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Core Memory: A Visual Survey of Vintage Computers
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Core Memory: A Visual Survey of Vintage Computers

4.34  ·  Rating details ·  110 ratings  ·  11 reviews
An unprecedented combination of computer history and striking images, Core Memory reveals modern technology's evolution through the world's most renowned computer collection, the Computer History Museum in the Silicon Valley. Vivid photos capture these historically important machinesincluding the Eniac, Crays 13, Apple I and IIwhile authoritative text profiles each, tellin ...more
Hardcover, 160 pages
Published May 10th 2007 by Chronicle Books
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Jun 10, 2010 rated it really liked it
I am such a nerd: when I saw the photograph of the TRS-80, the first home computer of my childhood, a tear came to my eye.

Actually, this book provokes all sorts of funny feelings for me. The very existence of "vintage computers" -- collections of them, coffee table books about them, etc. -- proves that the rampant technofuturism that's outlined my entire adult life, aka The Computer Era, is now something we look back on fondly, like a high school yearbook. The computer Era is over now, or at le
Michael Scott
About: Core Memory: A Visual Survey of Vintage Computers is a coffee-table book about some of the most important computers ever made. Overall, nice to have as source-book for geeky computer scientists.

The book presents 32 'computers' (actually, entries on core memory and the ARPANET/BBN IMP shouldn't count). Each item is described from a historical and computing perspective, in brief chapters. Where the book shines is the set of high-quality photographs of each item, made by photographer Mark Ri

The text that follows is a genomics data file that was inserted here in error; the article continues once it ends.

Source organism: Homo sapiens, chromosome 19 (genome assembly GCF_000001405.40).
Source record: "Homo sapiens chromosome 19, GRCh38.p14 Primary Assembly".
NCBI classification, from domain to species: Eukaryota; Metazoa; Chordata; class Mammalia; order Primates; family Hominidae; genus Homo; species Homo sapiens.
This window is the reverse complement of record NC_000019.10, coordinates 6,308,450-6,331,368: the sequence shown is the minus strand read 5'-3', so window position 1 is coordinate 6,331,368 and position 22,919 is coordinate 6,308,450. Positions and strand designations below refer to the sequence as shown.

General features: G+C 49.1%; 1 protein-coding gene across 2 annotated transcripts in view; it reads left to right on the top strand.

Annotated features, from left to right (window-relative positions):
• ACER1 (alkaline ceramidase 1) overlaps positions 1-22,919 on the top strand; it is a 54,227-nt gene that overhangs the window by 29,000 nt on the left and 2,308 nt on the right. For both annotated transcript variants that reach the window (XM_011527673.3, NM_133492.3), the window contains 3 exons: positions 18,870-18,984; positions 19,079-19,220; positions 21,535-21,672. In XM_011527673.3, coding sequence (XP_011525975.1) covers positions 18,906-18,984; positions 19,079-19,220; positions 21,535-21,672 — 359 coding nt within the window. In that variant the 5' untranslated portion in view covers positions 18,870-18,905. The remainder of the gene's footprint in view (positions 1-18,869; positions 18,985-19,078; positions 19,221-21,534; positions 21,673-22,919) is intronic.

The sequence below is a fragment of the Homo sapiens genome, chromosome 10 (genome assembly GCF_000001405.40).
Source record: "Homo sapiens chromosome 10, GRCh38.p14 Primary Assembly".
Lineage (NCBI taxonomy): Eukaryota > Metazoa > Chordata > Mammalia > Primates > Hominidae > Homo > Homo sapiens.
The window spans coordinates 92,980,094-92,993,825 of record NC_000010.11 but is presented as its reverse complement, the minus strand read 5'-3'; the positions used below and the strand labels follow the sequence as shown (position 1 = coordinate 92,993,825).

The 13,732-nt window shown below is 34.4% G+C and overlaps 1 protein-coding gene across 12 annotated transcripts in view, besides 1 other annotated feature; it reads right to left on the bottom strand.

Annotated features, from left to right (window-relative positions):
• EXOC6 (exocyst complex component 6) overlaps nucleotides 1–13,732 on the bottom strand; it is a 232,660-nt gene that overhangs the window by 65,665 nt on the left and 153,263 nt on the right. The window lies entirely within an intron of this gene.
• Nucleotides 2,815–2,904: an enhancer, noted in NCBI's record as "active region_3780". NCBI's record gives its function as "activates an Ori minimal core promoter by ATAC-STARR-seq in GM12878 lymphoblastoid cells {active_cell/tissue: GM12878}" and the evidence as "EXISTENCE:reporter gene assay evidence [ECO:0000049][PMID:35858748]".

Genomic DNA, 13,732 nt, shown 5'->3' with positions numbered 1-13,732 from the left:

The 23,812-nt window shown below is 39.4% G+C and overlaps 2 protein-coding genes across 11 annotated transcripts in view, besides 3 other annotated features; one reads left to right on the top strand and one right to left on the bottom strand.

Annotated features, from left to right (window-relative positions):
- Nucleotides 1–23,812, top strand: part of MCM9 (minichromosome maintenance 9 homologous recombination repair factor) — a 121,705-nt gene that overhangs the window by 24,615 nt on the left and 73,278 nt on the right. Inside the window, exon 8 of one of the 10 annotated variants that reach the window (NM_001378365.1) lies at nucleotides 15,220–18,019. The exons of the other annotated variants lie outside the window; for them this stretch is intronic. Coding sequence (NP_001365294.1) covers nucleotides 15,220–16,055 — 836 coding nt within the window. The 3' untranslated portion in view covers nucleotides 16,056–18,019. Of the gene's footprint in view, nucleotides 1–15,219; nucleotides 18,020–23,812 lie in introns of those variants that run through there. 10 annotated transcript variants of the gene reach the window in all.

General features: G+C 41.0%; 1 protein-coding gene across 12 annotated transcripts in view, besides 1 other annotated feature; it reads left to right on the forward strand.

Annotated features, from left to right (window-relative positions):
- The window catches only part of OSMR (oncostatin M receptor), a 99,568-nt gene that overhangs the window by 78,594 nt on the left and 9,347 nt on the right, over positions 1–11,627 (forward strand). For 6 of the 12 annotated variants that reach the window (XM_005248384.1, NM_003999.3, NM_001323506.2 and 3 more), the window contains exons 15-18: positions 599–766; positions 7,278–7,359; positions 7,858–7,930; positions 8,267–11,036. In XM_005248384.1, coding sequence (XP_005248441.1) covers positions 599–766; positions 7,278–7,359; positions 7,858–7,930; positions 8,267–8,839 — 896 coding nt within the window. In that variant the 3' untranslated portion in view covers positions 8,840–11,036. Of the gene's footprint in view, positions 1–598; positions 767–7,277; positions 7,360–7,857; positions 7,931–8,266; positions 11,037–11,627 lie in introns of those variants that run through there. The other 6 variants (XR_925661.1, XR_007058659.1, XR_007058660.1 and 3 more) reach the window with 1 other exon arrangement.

Tim Lapetino
Jun 27, 2021 rated it liked it
This book is filled with beautiful, modern photographs of early-era computers, inside and out. The essays, while somewhat niche, do provide some intriguing snapshots of the context surrounding some of the earliest computing machines.

While I have no complaints about the clean and clever book design, I would have loved even more of this photography at different angles and greater depth, to communicate even more of the intriguing industrial design happening in that era.

But I guess it’s a complime
Aug 04, 2017 rated it liked it
This was a fun and easy read. There were lots of pictures, and they were fun to look at.
Thomas Warger
Sep 10, 2019 rated it it was amazing
Fun for people working in IT, at least for those who care about hardware. The stuff here all looks so quaint, being 30 or 40 years in the past.
Jan 26, 2019 rated it liked it
A spartan coffee table book that whets the appetite for a trip to Mountainview.
Keith Seekwhence
Jun 13, 2009 rated it it was amazing
This is unadulterated, shameless vintage techie porn, at it's best. The epitome of a coffee table photo book. Beautiful high res photography of the inner workings and schematic topography of mostly PC computing systems, mainframes, switch relays and tape machines- pre intergrated circuits. Very future retro ala THX 1138, and even more beautiful than a good bit of the technology we have today, processes no where near as quick, but far more elegant. This book relays this with no pun int ...more
Katt Hansen
Mar 07, 2016 rated it really liked it
Unexpectedly beautiful. I picked this up because I'm fascinated by the history of things and I thought it would be interesting. But the photography caused me to look at these old bits of machinery in a different sort of way. I do wish there were more captions to let me know what I was looking at, but overall I enjoyed the experience of this book. ...more
Feb 08, 2008 rated it liked it
Not bad, but the images didn't really do much for the book. Seeing picture after picture of bundles of green wire don't really help me visualize the systems and in general weren't very interesting. The text was good but far too short. Over all I liked it, just left me a little wanting. ...more
Alex Gawley
Dec 31, 2009 rated it it was amazing
Not really for reading, but the most beautiful pictures of vintage computers I have ever seen. So amazing how mechanical the early computers were. All the way up to the 70s. I'm not really into coffee table books, bit I'll flick through this again and again. ...more
Eric Hoffstetter
Dec 29, 2008 rated it really liked it
Beautiful pictures and very brief descriptions. Porn for nerds.
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